A steel touring bike with a small chainring below 30t would be a good starting point. If the wheels aren't 36 spoke, there's nothing to stop you riding on them and replacing them if/when you break them.

It's worth buying a chain checking tool on eBay (about £2) and checking the chain. If it's worn then you could well be looking at a new chain, cassette and chainring.

Also if you test ride then check the smaller cogs, numbers one to three, these tend to wear quickest , so if you get jumping then it's a sign things are possibly worn out.

Obviously if you can't test ride, then even putting the bike upside down and going through the gears and checking they change without hesitation or noise is a good sign that the bike has been maintained (if they do make noise, then this could possibly be fixed easily, but it's not a good sign if they don't iyswim)

Again look at brakes, if they are new pads and not worn unevenly that's a good sign. If there are rim brakes, a worn rim is a bad sign meaning a new wheel in the nearish future. Brakes that are nicely adjusted so that they stop by squeezing the lever with minimal effort and not too much lever movement are a good sign (try some new bikes in the shop for comparison)

You can also look for play in the hubs and in the bottom bracket by wiggling them side to side. And then with the bike upside down spin the wheels to check for true - if they are round, again that's good, if they drag on the brakes that's absolutely not. They should spin for a while then stop and spin back the other way.

Rusty or frayed cable, cable ends, or cable housings are bad signs, could be fixed up but if you don't diy it could be expensive

Re: 20st. mid-20's Beginner "cyclist" looking for advice on where to start

Posted: 3 Apr 2019, 10:33pm
by rotavator
To avoid plantar fascititis when cycling I recommend that you buy some cycling shoes (which have stiff soles).

If you don't know much about bikes it would be safest to buy new, may be from Decathlon because they have some good value bikes. If you can only afford to buy used, you could find out if there is a biking recycling scheme near you that sells refurbished and properly checked bikes at very reasonable prices.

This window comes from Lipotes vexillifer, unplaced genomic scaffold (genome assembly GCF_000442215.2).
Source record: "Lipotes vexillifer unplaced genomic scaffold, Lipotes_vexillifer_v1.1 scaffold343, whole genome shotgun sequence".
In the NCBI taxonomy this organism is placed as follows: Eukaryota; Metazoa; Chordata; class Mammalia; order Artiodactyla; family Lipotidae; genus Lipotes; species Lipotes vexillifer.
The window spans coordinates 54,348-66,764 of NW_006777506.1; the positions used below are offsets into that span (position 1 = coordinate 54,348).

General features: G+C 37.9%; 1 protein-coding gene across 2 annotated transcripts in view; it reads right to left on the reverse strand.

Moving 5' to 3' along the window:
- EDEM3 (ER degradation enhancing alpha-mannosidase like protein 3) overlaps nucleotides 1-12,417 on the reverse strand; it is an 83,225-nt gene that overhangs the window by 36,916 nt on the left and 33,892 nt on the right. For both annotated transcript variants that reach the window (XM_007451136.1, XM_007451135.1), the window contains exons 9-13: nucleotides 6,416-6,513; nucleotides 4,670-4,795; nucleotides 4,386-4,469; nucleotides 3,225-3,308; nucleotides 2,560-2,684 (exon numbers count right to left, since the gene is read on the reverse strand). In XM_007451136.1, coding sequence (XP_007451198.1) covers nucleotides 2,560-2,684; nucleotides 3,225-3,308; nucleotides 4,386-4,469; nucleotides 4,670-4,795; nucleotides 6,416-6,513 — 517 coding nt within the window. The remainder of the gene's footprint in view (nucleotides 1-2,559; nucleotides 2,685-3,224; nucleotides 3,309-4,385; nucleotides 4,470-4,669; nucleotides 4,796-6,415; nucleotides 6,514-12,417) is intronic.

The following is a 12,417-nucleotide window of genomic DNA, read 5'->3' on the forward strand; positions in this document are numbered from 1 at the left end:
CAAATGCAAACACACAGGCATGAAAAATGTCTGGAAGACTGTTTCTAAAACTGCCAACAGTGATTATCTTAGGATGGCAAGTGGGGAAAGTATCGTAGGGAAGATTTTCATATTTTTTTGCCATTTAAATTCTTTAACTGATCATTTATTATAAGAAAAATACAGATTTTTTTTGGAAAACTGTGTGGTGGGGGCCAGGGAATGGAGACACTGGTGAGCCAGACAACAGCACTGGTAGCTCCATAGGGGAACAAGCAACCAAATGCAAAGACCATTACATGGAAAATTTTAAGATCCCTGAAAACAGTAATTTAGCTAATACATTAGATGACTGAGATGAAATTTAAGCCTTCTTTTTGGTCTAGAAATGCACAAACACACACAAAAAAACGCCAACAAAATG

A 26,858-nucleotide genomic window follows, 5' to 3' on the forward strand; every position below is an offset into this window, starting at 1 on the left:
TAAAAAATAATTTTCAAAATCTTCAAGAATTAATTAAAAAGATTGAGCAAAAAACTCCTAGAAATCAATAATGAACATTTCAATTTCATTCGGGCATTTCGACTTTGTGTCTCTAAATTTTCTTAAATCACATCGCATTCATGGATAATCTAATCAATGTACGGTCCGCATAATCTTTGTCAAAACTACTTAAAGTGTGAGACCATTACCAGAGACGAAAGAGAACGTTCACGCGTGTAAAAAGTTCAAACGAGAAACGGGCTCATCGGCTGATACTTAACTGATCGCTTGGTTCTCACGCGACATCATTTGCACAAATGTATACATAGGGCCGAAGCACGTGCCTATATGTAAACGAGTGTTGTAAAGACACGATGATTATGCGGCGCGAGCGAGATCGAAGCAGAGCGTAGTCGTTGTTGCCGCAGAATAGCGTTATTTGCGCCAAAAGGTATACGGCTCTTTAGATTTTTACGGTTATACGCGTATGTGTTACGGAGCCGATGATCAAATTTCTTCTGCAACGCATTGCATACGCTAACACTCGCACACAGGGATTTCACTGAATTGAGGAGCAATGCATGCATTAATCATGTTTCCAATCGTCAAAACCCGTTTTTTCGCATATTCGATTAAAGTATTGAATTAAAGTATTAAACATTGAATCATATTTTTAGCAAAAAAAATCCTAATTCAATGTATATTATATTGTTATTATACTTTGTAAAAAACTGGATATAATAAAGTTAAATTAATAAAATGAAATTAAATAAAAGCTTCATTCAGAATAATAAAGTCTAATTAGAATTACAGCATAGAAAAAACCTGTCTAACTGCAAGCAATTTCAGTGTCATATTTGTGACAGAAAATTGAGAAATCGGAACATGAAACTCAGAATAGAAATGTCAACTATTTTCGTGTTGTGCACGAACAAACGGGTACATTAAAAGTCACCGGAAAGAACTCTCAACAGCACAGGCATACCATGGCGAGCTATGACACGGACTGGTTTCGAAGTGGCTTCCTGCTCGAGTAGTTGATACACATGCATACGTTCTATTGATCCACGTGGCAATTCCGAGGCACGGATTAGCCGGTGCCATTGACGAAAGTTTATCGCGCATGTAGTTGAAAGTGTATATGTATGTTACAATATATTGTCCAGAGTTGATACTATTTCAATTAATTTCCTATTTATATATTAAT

If you are unsure what type of bike to go for, have a go on some different ones and see which you like best. If that is not feasible, I would suggest getting a hybrid. If you need mudguards or a rack, check for eyelets and clearance. If you live somewhwere hilly, make sure that it has some low gears, as a rough guide it should have a chainring (at the front) bigger than the largest sprocket (at the back).

Re: 20st. mid-20's Beginner "cyclist" looking for advice on where to start

Posted: 3 Apr 2019, 10:49pm
by Brucey
I would suggest that you get a (used if on a budget) MTB, ideally steel framed, and expect to have to replace various bits on it as they manifest wear or turn out not to suit you after all. Possible modifications to a MTB include

a) mudguards
b) more road-biased tyres
c) contact points (saddle, handlebars, pedals) to suit.

If you do enough miles most parts of any bike end up being 'consumed', but they are not that expensive to buy, so the cost per mile is not that great. Provided you start with a bike of half-reasonable quality, it ought to work for you. A fairly good way of judging quality is to see if the rear wheel has a cassette hub or a screw-on freewheel. Most bikes with cassette hubs are worth having, but bikes with a screw-on freewheel are liable to be of poorer quality and/or be likely to break.